Sign me up, but promise to go slow. This tricycle is going to need training wheels.

The Filling is Mutual

Comedians Jen Saunderson and Jenny Zigrino became best friends after meeting in the restroom at the Gotham Comedy Club, which explains their super-comfortable dynamic when cooking with their favorite comedians. “We talk about comedy, sex, menses, the obnoxiousness of Christina Aguilera all while eating food that most would push off their New Year’s resolution.”

The hook of cooking food based off of comedy routines is so perfect and so personal. It made us wonder about what dishes Jen & Jenny would pair with some big name comedy staples, like…

Bill Murray?
“Oh, that’s easy Meatballs with Lingonberry Space Jam it’d be great, but then we’d have to Oh, that’s easy Meatballs with Lingonberry Space Jam it’d be great, but then we’d have to… Oh, that’s easy Meatballs with Lingonberry Space Jam it’d be great, but then we’d have to avoid doing any kind of silly Groundhog Day reference.”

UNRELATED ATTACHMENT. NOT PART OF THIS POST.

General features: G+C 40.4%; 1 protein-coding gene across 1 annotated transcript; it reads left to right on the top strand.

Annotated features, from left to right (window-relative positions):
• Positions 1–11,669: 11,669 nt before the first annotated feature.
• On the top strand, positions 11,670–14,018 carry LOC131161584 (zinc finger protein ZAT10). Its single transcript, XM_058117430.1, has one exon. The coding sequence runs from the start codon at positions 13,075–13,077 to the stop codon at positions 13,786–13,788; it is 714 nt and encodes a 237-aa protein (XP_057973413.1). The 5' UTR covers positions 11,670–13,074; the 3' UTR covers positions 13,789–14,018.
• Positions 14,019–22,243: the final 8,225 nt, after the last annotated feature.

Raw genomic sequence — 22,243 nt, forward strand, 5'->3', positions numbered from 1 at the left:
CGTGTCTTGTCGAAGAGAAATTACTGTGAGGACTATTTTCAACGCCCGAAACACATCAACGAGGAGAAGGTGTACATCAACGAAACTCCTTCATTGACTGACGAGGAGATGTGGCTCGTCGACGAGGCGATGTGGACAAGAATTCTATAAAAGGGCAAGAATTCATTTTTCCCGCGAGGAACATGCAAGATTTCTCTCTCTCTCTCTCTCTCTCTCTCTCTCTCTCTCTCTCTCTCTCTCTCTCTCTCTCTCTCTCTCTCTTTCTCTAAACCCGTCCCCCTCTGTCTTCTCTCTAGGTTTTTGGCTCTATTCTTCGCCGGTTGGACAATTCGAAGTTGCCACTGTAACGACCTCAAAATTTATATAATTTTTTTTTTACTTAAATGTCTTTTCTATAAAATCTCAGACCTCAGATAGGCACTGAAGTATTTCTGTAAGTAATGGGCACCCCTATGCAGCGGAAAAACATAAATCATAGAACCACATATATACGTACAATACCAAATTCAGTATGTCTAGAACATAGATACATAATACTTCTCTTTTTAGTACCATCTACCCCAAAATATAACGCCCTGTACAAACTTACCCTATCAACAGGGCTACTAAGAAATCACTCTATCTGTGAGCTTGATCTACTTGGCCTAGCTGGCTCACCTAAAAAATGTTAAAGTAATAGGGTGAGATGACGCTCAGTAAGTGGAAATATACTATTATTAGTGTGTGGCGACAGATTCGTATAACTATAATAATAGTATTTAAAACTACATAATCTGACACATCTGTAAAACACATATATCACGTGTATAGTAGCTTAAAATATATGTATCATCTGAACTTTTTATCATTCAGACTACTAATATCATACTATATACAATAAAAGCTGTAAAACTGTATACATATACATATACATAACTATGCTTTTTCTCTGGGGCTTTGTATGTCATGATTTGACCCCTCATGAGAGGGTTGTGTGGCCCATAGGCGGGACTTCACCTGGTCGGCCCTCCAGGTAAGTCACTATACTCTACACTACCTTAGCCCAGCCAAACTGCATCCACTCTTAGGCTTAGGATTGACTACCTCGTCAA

Bridget Everett?
“Cream Balls… Sea Salt encrusted Chocolate Ganache Covered Ice Cream Ball that melt cream when you bite into them.” 

Nick Kroll & John Mulaney? 
“I’d make George and Gil black and white cookies from scratch and just as we open the oven to put the cookie in we’d prank ’em with an obnoxious amount of tuna!!!”

Carrie Brownstein & Fred Armisen? 
“Definitely a raw cacao “safe word” brownie. Cacao!”

Just perfect.

See both new series in their entirety on IFC’s Comedy Crib.

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Dark Arts